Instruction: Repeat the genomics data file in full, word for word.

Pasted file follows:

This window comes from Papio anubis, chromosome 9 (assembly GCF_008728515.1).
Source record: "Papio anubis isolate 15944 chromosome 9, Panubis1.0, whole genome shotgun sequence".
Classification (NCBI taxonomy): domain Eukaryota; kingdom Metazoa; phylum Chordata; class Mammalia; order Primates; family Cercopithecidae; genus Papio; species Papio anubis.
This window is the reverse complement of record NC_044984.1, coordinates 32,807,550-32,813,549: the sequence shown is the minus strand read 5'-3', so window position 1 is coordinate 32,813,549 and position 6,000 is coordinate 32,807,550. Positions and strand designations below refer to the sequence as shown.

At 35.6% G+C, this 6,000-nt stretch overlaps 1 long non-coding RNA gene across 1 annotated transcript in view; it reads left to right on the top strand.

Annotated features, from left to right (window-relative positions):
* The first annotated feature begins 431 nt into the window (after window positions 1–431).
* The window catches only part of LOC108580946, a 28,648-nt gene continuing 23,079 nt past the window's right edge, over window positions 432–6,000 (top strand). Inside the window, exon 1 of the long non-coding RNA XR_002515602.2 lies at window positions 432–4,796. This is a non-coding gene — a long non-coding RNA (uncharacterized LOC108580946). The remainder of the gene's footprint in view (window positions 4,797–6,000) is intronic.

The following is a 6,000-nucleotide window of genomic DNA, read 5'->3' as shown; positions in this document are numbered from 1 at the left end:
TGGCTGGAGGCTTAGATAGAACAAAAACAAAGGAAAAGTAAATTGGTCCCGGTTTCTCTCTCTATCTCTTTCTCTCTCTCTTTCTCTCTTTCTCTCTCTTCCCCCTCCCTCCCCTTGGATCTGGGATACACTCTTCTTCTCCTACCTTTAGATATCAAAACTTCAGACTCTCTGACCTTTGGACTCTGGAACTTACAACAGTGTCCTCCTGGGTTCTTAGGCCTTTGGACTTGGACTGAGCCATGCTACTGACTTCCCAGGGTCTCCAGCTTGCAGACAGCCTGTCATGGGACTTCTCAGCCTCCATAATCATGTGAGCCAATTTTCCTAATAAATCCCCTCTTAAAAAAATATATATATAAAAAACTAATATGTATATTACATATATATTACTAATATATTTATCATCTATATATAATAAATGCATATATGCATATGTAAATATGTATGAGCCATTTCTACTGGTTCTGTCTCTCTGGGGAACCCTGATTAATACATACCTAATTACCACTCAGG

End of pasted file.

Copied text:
This window comes from Papio anubis, chromosome 9 (assembly GCF_008728515.1).
Source record: "Papio anubis isolate 15944 chromosome 9, Panubis1.0, whole genome shotgun sequence".
Classification (NCBI taxonomy): domain Eukaryota; kingdom Metazoa; phylum Chordata; class Mammalia; order Primates; family Cercopithecidae; genus Papio; species Papio anubis.
This window is the reverse complement of record NC_044984.1, coordinates 32,807,550-32,813,549: the sequence shown is the minus strand read 5'-3', so window position 1 is coordinate 32,813,549 and position 6,000 is coordinate 32,807,550. Positions and strand designations below refer to the sequence as shown.

At 35.6% G+C, this 6,000-nt stretch overlaps 1 long non-coding RNA gene across 1 annotated transcript in view; it reads left to right on the top strand.

Annotated features, from left to right (window-relative positions):
* The first annotated feature begins 431 nt into the window (after window positions 1–431).
* The window catches only part of LOC108580946, a 28,648-nt gene continuing 23,079 nt past the window's right edge, over window positions 432–6,000 (top strand). Inside the window, exon 1 of the long non-coding RNA XR_002515602.2 lies at window positions 432–4,796. This is a non-coding gene — a long non-coding RNA (uncharacterized LOC108580946). The remainder of the gene's footprint in view (window positions 4,797–6,000) is intronic.

The following is a 6,000-nucleotide window of genomic DNA, read 5'->3' as shown; positions in this document are numbered from 1 at the left end:
TGGCTGGAGGCTTAGATAGAACAAAAACAAAGGAAAAGTAAATTGGTCCCGGTTTCTCTCTCTATCTCTTTCTCTCTCTCTTTCTCTCTTTCTCTCTCTTCCCCCTCCCTCCCCTTGGATCTGGGATACACTCTTCTTCTCCTACCTTTAGATATCAAAACTTCAGACTCTCTGACCTTTGGACTCTGGAACTTACAACAGTGTCCTCCTGGGTTCTTAGGCCTTTGGACTTGGACTGAGCCATGCTACTGACTTCCCAGGGTCTCCAGCTTGCAGACAGCCTGTCATGGGACTTCTCAGCCTCCATAATCATGTGAGCCAATTTTCCTAATAAATCCCCTCTTAAAAAAATATATATATAAAAAACTAATATGTATATTACATATATATTACTAATATATTTATCATCTATATATAATAAATGCATATATGCATATGTAAATATGTATGAGCCATTTCTACTGGTTCTGTCTCTCTGGGGAACCCTGATTAATACATACCTAATTACCACTCAGG